Although Frankenstein author Mary Shelley was only five when this widely reported demonstration was performed, it’s obvious that she was inspired by contemporary scientific debates about electricity and the human body. Indeed, publication of her novel coincided with another dramatic public demonstration performed in 1818 in Glasgow by Andrew Ure, in which application of electric current to a corpse appeared to cause it to resume heavy breathing, and even to point its fingers at the audience.

Death is a process

If a body is dead, how come its nerves are still responsive to external electric charge? In 1818, one popular but mistaken suggestion was that electricity is the life force, and that the application of electricity to the dead could literally bring them back to life. Indeed, so disturbed were many members of the audience at Ure’s demonstration that they had to leave the building. One man reportedly fainted. Modern scientific understanding of the way nerves communicate undermines such supernatural interpretations, but you can imagine that witnessing such a spectacle as performed by Ure or Aldini would even today be extremely unnerving (excuse the pun). A pithy explanation of why electricity appears to animate a dead body comes courtesy of Frances Ashcroft’s wonderful book The Spark of Life:

“The cells of the body do not die when an animal (or person) breathes its last breath, which is why it is possible to transplant organs from one individual to another, and why blood transfusions work,” she writes. “Unless it is blown to smithereens, the death of a multicellular organism is rarely an instantaneous event, but instead a gradual closing down, an extinction by stages. Nerve and muscle cells continue to retain their hold on life for some time after the individual is dead and thus can be ‘animated’ by application of electricity.”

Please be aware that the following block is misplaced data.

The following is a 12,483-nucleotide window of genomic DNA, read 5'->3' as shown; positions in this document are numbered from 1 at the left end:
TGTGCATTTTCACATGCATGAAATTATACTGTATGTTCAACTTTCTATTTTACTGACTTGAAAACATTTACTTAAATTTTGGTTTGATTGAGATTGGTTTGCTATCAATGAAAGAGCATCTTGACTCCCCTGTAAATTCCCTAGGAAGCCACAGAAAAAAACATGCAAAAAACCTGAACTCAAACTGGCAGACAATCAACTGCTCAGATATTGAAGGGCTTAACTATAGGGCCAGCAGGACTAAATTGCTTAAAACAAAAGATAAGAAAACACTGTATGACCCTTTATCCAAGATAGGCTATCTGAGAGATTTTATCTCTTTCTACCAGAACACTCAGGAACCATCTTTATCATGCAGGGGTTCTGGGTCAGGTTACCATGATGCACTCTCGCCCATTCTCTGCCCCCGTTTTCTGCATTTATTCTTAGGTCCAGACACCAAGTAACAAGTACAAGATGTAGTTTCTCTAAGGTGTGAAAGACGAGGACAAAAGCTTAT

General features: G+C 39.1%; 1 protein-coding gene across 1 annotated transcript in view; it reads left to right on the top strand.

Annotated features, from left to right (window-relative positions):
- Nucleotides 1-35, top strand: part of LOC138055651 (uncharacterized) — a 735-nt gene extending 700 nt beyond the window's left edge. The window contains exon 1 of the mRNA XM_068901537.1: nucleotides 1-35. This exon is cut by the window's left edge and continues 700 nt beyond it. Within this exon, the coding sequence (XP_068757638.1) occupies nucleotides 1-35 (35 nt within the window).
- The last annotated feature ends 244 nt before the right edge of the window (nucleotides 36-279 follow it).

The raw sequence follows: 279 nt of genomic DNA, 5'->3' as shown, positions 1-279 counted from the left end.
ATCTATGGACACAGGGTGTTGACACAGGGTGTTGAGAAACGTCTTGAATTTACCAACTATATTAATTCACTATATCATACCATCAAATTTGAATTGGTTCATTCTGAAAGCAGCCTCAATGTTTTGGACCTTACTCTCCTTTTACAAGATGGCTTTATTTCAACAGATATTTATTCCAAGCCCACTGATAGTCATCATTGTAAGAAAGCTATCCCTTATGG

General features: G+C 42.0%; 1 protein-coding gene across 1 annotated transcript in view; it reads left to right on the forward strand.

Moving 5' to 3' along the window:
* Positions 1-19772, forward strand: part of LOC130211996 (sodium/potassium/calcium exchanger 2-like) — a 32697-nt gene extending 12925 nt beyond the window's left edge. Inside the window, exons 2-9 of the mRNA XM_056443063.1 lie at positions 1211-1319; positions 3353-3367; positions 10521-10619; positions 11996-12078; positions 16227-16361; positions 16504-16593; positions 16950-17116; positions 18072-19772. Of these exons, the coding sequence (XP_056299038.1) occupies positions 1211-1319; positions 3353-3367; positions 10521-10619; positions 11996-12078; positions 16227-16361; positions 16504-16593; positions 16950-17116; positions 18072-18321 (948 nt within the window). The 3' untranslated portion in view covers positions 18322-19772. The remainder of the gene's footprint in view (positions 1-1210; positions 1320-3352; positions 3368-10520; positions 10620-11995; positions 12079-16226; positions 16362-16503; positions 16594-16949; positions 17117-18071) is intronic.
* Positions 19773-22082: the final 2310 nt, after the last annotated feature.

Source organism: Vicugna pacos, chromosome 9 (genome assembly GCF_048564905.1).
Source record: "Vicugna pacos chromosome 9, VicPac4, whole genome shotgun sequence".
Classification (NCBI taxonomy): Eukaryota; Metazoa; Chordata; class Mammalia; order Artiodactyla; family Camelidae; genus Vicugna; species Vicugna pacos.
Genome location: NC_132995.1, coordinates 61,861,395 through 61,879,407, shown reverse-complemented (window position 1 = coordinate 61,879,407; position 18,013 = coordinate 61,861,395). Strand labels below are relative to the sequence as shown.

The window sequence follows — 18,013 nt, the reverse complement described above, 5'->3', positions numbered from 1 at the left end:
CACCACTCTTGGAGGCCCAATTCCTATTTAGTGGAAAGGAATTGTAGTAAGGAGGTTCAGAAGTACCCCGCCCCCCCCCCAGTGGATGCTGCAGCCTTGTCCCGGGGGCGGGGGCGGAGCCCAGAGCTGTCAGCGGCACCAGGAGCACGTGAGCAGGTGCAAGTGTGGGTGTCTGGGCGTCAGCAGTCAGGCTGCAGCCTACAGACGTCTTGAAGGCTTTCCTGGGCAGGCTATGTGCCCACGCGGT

The grisly experiments of Aldini and Ure seem distasteful by today’s standards, but they were historically important, stimulating the imagination of novelists and scientists alike.

Have A Physicist Speak At Your Funeral

You want a physicist to speak at your funeral. You want the physicist to talk to your grieving family about the conservation of energy, so they will understand that your energy has not died. You want the physicist to remind your sobbing mother about the first law of thermodynamics; that no energy is created in the universe and none is destroyed. You want your mother to know that all your energy, ever vibration, every BTU of heat, every wave of every particle that was her beloved child remains with her in this world. You want the physicist to tell your weeping father that amid the energies of the cosmos, you gave as good as you got.

And at one point, you’d hope that the physicist would step down from the pulpit and walk to your brokenhearted spouse there in the pew and tell him that all the photons that ever bounced off your face, all the particles whose paths were interrupted by your smile, by the touch of your hair, hundreds of trillions of particles, have raced off you like children, their ways forever changed by you. And as your widow rocks in the arms of a loving family, may the physicist let her know that all the photons that bounced from you were gathered in the particle detectors that are her eyes, that those photons created within her constellations of electromagnetically charged neurons whose energy will go on forever.